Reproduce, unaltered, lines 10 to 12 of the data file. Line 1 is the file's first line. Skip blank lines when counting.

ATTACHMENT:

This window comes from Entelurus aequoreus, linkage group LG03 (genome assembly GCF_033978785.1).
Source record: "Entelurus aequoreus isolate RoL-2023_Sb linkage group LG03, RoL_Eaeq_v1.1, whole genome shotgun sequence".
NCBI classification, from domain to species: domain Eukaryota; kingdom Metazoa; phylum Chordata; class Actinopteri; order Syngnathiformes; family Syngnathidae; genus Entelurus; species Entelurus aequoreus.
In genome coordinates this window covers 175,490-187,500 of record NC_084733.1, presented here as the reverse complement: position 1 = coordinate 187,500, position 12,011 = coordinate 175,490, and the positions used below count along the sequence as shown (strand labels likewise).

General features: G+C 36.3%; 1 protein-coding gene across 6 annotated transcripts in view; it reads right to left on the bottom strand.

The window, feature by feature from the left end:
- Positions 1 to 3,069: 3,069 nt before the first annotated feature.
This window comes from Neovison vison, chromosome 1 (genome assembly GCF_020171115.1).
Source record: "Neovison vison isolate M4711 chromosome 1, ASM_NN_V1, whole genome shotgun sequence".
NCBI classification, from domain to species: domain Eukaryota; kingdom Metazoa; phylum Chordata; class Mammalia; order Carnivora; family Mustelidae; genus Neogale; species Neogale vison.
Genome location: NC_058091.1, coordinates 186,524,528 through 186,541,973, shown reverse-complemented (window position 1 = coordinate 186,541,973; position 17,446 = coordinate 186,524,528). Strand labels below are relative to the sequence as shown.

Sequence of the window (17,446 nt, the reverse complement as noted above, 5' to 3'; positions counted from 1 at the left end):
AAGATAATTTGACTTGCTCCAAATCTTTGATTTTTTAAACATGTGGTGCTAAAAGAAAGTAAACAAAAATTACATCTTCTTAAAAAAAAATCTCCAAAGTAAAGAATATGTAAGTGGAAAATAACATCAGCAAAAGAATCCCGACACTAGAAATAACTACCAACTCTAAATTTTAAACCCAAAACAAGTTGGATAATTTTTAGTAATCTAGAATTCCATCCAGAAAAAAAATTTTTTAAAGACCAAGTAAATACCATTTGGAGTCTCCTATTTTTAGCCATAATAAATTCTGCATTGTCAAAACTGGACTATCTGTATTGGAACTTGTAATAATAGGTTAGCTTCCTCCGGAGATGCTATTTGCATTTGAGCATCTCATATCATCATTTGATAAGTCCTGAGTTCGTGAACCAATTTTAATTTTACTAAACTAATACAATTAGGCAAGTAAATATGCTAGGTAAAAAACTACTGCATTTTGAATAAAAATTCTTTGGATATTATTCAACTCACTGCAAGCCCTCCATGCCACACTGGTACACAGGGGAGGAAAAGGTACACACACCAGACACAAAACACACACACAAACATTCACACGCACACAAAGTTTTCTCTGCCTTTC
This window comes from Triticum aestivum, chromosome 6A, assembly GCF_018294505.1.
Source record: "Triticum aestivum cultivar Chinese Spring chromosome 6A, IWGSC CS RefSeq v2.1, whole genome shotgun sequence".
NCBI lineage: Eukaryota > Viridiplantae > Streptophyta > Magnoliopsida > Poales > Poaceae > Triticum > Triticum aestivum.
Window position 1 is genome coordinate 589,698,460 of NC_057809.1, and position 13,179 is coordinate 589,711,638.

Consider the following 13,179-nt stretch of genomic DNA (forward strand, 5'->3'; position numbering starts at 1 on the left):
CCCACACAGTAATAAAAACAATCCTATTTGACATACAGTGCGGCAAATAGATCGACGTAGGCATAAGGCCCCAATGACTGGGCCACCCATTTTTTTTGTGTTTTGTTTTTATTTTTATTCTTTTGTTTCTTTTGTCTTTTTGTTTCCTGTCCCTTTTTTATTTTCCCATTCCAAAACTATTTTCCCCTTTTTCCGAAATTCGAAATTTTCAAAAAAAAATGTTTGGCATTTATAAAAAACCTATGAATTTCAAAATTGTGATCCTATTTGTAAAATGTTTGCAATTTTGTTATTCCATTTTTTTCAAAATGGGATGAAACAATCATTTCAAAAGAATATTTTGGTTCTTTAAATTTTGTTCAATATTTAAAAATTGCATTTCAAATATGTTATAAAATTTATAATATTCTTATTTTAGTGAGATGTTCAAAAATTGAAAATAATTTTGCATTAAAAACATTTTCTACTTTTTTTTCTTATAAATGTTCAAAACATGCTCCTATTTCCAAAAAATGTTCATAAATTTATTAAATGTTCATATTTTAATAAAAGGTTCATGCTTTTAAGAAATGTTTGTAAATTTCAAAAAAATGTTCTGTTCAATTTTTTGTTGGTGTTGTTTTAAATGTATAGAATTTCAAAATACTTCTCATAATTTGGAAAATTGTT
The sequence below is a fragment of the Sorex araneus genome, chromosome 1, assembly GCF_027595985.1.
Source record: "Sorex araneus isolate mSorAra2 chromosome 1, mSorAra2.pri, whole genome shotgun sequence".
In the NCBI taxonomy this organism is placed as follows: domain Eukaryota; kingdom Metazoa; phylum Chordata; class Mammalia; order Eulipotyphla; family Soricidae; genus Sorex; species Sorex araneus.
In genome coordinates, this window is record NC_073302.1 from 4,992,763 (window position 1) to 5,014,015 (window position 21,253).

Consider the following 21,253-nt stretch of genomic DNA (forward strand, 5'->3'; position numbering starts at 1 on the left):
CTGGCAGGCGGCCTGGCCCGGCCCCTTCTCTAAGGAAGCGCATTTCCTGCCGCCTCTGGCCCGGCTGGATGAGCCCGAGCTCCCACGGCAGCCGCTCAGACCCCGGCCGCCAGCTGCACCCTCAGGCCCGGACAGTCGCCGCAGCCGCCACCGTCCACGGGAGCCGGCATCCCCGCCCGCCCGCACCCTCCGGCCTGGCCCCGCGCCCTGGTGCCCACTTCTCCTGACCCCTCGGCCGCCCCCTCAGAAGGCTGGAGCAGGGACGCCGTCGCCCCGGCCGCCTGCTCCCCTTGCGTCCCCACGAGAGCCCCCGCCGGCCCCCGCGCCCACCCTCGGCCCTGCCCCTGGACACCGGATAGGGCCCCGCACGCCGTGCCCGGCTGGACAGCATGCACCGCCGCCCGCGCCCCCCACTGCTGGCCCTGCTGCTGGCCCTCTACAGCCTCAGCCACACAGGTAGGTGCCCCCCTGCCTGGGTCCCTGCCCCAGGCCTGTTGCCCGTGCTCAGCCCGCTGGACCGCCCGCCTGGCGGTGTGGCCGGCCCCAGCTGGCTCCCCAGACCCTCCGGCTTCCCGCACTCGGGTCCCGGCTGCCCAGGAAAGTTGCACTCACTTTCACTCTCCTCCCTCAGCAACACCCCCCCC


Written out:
NCBI classification, from domain to species: domain Eukaryota; kingdom Metazoa; phylum Chordata; class Mammalia; order Carnivora; family Mustelidae; genus Neogale; species Neogale vison.
Genome location: NC_058091.1, coordinates 186,524,528 through 186,541,973, shown reverse-complemented (window position 1 = coordinate 186,541,973; position 17,446 = coordinate 186,524,528). Strand labels below are relative to the sequence as shown.

Sequence of the window (17,446 nt, the reverse complement as noted above, 5' to 3'; positions counted from 1 at the left end):